Debi Ries drives onto campus every day in her red car and the cats start running. At the sound of her engine the furry feral cats by the cross at the entrance to campus emerge from their hiding places and seek her attention.
The cats are usually extremely elusive, yet are fearless in the face of her red car. Ries is the Assistant to Vice President for External Relations at PLNU and has taken it upon herself to see that the feral cats on campus are treated properly.
Several weeks ago Ries was walking with a friend and saw a kitten sleeping in the bushes which piqued her interest.
“I came back the next day, and I’ve come back every day since for 5 weeks to care for them,” she said.
Ries explained her love for animals and that her original interest in caring for them came out of a sense of compassion. It wasn’t until her husband showed her an article printed in U-T San Diego that things changed.
“It (the article) opened my eyes to what a big problem feral cats are in San Diego County,” said Ries.
According to the Feral Cat Coalition, a pair of breeding cats, which can have two or more litters per year, “can exponentially produce 420,000 offspring over a seven-year period.”
Ries has drafted a proposal and is waiting to hear back from the Physical Plant department on campus. The proposal would put her in charge of seeing that these feral cats are taken care of in the most humane way possible.
“I want to make sure that they are not killed, but I also want to make sure that they are not reproducing,” said Ries.
Her plan is to get the cats spayed and neutered and give them shots.
“I found this non-profit called the Feral Cat Coalition (FCC), and I have an appointment with them for November 17. They will spay and neuter, and inoculate them against rabies,” she said.
The FCC will de-flea and clean the cat’s ears as well, all for free. “My proposal is that I’ll be the crazy cat lady, if you will, and on my own time, [not work time] I am willing to set up the traps that the FCC loans [me] for free, and help try and get the population under control,” said Ries.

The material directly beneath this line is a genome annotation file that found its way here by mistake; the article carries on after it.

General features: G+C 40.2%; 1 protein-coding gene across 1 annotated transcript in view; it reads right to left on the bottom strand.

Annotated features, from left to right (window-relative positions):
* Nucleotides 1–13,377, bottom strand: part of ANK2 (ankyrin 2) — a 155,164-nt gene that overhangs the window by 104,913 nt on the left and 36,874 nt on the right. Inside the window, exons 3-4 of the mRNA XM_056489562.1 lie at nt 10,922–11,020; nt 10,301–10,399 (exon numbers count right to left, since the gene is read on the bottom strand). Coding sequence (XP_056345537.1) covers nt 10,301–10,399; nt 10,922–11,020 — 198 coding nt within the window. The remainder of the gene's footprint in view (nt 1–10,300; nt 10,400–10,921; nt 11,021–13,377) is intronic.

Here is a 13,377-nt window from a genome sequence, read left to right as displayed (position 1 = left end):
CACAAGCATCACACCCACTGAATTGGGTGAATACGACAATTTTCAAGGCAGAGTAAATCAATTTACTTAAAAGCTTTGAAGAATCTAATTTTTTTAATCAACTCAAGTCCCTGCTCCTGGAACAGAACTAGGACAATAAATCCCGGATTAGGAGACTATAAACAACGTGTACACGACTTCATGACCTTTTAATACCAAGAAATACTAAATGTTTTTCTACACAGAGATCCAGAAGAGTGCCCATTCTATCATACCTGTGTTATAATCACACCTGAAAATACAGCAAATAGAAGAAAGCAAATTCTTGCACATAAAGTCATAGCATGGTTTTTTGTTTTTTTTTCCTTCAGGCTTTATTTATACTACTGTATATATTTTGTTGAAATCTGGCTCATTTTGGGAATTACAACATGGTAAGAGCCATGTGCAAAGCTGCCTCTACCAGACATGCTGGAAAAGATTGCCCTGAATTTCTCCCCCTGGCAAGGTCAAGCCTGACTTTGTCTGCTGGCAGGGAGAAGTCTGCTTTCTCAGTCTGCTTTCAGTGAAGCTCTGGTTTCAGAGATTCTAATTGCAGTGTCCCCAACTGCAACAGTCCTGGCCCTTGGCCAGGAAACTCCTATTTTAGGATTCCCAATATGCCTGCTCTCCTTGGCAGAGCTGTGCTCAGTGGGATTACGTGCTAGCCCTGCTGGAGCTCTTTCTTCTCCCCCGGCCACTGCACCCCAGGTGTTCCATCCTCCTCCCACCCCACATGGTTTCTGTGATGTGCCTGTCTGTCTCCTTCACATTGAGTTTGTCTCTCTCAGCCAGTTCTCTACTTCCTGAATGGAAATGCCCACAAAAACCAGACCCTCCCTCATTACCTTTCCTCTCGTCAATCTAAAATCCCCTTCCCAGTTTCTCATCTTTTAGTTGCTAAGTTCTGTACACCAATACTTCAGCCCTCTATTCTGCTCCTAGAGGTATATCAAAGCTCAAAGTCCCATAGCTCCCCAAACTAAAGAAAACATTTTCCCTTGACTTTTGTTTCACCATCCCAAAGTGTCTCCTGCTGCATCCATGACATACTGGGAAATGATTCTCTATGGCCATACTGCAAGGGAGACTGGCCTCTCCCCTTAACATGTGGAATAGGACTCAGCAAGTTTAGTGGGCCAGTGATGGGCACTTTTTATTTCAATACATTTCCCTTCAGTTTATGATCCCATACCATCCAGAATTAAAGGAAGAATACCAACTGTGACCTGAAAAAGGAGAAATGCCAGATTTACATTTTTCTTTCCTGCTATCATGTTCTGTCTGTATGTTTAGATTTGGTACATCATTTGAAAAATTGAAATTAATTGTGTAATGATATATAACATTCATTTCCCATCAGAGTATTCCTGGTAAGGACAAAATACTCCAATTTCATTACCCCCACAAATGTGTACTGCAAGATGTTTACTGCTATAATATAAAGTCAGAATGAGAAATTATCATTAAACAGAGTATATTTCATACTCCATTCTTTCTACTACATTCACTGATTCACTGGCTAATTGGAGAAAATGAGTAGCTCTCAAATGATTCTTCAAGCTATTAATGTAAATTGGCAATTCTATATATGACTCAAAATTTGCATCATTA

Another group on campus, the Association of Environmental Professionals at Point Loma (AEPPL) is also attempting to take care of the cats on campus, but through a different organization.
Senior Environmental Science Major Lindsay Powell, the club president, says they are going to help control the campus’s cats through the Society for the Prevention of Cruelty to Animals which is a partner of the Humane Society. The club wants to set up live traps to help catch the cats and spay and neuter them. They would be doing this as a part of the club’s volunteer hours.
Ries has not received conformation from PLNU’s Physical Plant yet and they have declined to comment to the Point Weekly. The AEPPL club has also tried contacting Physical Plant regarding their plans and have yet to hear any response.
While the plan to control feral cats on campus is being sorted out between the school, the physical plant, and cat lovers alike, Ries encourages all students to avoid the cats.
“Do not try to pick them up, they are wild animals. You run the risk of being bitten, and then you may have to get rabies shots,” she said.